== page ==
My first car, a Mazda 323 was witness to all my teenage idiosyncrasies.
As a vehicle owner, you’re probably used to talking to your car, but cars don’t seem to care much about what you say to them. Things are about to change and it may not be long before the new-age cars engage in conversations with their own kind – yes with other vehicles.
Vehicles of today are unlike their ancestors. They have become a lot smarter and safer over the last many years. If you buy a car today, it will likely come with several safety mechanisms that cars from 10 or even just 5 years ago didn’t have.
Image by cato.org
Safety Measures in Vehicles
There are all sorts of apps that tell you where you’re going and how you’re driving. Many cars are already connected to computer systems, making driving safer and comfortable. You can now spot motorway traffic jams, calculate delays, find alternative routes, learn where you can or cannot get off the motorway and a lot more.
Amidst all this, research has been going on for years to look into the possibility of creating effective crash avoidance systems. There have been prototypes developed and demonstrated with applications that focus on the various critical crash scenarios: emergency brake light warning, lane change warning, collision warning, blind spot warning, control loss warning and many more.
The consensus is that the above can be achieved by providing communication capabilities to vehicles and that’s just want the National Highway Traffic Safety Administration (NHTSA) has decided to do.
It has announced the requirement of new technology that gives cars the ability to communicate with each other directly. NHTSA stated that there has been a positive response for this technology – Vehicle to Vehicle communication or V2V for short.
How Does V2V Work?
V2V is literally, vehicles talking to each other. This technology may make cars move like an organized flock of birds that don’t run into each other. But it may be a necessity as we have seen how impossible it is to weed out drivers who regard the speed limits as a weird suggestion and treat highways like their personal racetrack. Remember how a celebrity is reported to have turned Pine Street into a makeshift race track recently?
The fact is, avoiding accidents has become the norm and it happens so often that we lose track. The government might be thinking it’s time to step in and save people.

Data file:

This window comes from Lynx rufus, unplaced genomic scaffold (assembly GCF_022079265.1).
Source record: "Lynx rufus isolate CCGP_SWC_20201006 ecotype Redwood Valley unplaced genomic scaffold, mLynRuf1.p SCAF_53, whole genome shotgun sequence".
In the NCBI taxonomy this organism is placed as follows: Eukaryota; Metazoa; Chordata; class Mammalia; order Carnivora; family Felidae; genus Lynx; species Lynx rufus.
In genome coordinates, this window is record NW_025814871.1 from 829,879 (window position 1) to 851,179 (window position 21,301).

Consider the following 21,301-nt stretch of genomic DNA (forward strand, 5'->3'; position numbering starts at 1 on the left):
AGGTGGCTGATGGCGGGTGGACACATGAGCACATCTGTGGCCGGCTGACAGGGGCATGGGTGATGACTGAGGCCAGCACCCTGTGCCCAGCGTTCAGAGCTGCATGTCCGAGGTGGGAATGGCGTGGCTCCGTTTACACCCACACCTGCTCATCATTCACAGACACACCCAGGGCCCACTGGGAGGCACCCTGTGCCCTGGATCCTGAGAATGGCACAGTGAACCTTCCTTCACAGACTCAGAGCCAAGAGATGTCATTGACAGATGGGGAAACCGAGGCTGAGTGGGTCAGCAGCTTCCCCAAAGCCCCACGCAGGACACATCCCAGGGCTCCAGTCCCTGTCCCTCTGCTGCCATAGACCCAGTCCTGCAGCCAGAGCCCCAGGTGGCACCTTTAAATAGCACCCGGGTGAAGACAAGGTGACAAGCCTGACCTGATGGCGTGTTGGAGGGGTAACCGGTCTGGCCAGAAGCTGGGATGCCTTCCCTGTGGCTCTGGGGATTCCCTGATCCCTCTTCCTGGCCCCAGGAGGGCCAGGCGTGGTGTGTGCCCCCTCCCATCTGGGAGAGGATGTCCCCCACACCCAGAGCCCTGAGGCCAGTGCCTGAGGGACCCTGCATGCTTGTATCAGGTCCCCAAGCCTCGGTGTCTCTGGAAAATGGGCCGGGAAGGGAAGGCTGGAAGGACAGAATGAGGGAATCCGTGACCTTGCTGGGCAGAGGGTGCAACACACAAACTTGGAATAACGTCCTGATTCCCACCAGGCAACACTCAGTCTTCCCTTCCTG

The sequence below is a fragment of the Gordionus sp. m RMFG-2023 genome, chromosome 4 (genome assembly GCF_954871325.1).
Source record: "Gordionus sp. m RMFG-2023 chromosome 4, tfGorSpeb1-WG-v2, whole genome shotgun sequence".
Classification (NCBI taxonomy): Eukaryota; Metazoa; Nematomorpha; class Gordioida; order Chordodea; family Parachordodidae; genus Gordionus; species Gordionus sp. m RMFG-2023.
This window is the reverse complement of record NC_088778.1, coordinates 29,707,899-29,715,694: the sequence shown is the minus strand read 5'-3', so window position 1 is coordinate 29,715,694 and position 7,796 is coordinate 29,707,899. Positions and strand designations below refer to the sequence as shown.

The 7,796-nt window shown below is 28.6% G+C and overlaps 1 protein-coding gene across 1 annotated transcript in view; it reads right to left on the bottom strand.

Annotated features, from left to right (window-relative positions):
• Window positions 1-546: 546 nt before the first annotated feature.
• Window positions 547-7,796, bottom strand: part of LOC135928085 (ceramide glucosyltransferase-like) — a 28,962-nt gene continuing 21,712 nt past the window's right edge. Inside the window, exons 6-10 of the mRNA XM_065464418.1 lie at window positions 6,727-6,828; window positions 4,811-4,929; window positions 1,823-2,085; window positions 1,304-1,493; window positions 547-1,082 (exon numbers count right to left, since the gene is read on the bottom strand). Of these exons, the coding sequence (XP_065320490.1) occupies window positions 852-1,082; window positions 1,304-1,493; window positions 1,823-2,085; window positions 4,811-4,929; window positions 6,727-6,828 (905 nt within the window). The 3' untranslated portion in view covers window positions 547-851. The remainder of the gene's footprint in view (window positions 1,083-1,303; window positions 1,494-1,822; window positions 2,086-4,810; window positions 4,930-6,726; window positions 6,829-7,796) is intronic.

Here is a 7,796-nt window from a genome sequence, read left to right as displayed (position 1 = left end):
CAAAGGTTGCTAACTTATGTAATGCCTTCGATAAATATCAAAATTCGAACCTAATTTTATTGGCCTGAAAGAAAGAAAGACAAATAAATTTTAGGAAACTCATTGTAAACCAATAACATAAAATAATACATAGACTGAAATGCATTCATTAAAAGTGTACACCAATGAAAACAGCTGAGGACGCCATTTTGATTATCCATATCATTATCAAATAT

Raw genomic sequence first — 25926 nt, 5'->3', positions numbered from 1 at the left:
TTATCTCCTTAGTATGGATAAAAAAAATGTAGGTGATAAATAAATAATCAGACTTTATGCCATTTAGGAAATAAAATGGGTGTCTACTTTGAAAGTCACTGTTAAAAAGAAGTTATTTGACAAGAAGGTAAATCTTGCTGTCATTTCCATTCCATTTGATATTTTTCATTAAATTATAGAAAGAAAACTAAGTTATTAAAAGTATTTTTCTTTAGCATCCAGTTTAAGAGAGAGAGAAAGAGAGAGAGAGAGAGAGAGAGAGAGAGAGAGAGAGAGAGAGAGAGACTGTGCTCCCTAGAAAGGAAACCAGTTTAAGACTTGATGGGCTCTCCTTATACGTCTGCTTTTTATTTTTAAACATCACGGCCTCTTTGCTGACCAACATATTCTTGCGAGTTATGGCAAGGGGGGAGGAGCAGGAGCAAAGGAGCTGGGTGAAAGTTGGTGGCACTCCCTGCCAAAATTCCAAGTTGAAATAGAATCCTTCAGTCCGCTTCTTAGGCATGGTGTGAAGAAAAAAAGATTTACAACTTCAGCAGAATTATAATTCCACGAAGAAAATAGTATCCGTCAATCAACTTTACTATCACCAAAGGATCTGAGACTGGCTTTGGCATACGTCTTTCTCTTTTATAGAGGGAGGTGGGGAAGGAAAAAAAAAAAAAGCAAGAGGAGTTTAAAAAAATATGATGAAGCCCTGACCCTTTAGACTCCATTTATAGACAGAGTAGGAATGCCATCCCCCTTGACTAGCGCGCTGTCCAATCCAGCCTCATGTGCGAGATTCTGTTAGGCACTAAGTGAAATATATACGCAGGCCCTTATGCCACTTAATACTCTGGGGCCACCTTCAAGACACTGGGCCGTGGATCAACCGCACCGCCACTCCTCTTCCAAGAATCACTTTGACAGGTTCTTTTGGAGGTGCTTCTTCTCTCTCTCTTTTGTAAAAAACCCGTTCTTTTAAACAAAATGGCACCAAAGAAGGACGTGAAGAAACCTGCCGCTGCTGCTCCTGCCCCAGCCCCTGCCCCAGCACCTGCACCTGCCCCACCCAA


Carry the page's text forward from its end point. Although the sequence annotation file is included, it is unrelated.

For example, when on the road in your car, you’re the one responsible for reacting and applying brakes if you see a car stopping ahead or slowing down. What if you don’t see it coming for some reason?
V2V communication is a wireless network that allows vehicles to send messages informing each other about what’s happening with them on the road. They will exchange data about the speed at which they’re traveling, direction, braking, loss of stability and location. This technology uses dedicated short-range communications (DSRC), a standard recognized by the likes of ISO and FCC.
This would be a mesh network, where every car and traffic signal gains the ability to send and receive signals. Traffic conditions from as far as a mile ahead would be gathered, which allows enough time even for the most distracted of drivers to take their foot off the gas pedal.
For example, when the driver in the car ahead of you applies brakes, that car would automatically send an electronic signal to all the cars around it.
The first generation of V2V systems is expected to just warn the driver – without taking control of the vehicle. It might be in the form of a red light flashing in the instrument panel, or like signals, the light would turn amber first and then red to indicate getting closer to danger. It might even tell us the direction and where exactly the threat is.
After the first stage, the system is expected to improve by allowing the vehicles to automatically brake or steer around obstacles and eventually get into the league of self-driving cars.
In August 2012, around 3,000 retrofitted test cars or prototypes have been tested – broadcasting their position, speed of travel, direction to other vehicles, receiving signals from other vehicles in return – all of this over a Wi-Fi (like) network. Most prototypes are said to have reached a stage where the cars brake and steer around hazards.
A study sponsored by NHTSA looked at the different scenarios involved in crashes reported by the police and they took into consideration only healthy and unimpaired drivers. The study found that V2V systems can potentially reduce light-vehicle crashes by a whooping 81 percent and heavy-truck crashes by 71 percent.
Testing is also underway for another technology, V2I (Vehicle-to-infrastructure), where communication is between the vehicles and roadways – ex. signals. The idea is to use both V2V and V2I in combination to reduce the potential for all kinds of crashes by 81 percent.
The Pre V2V Era
If all this testing proves successful, the U.S. government could impose a mandate for the inclusion of V2V systems in all new vehicles.
In this pre V2V era, the Mercedes-Benz S-Class is already able to virtually drive itself. It has sensors and additional radar units that tell it when to stop or stay away from pedestrians and stopped cars by steering around them. If a car comes into its lane, the Benz moves to the far side of the lane. The rear-facing sensors also let the car know if panic braking will impact the car behind.
The entry of cars that talk to each other and share intelligence may not happen tomorrow, but the automotive sector is ripe for a change. NHTSA officials compare the potential life-saving importance of the V2V technology with seatbelts and auto safety features that have saved thousands of lives.
Worried about your personal information? The system would come with several layers of privacy protection. Information exchange only focuses on basic safety data and does not identity the vehicles concerned.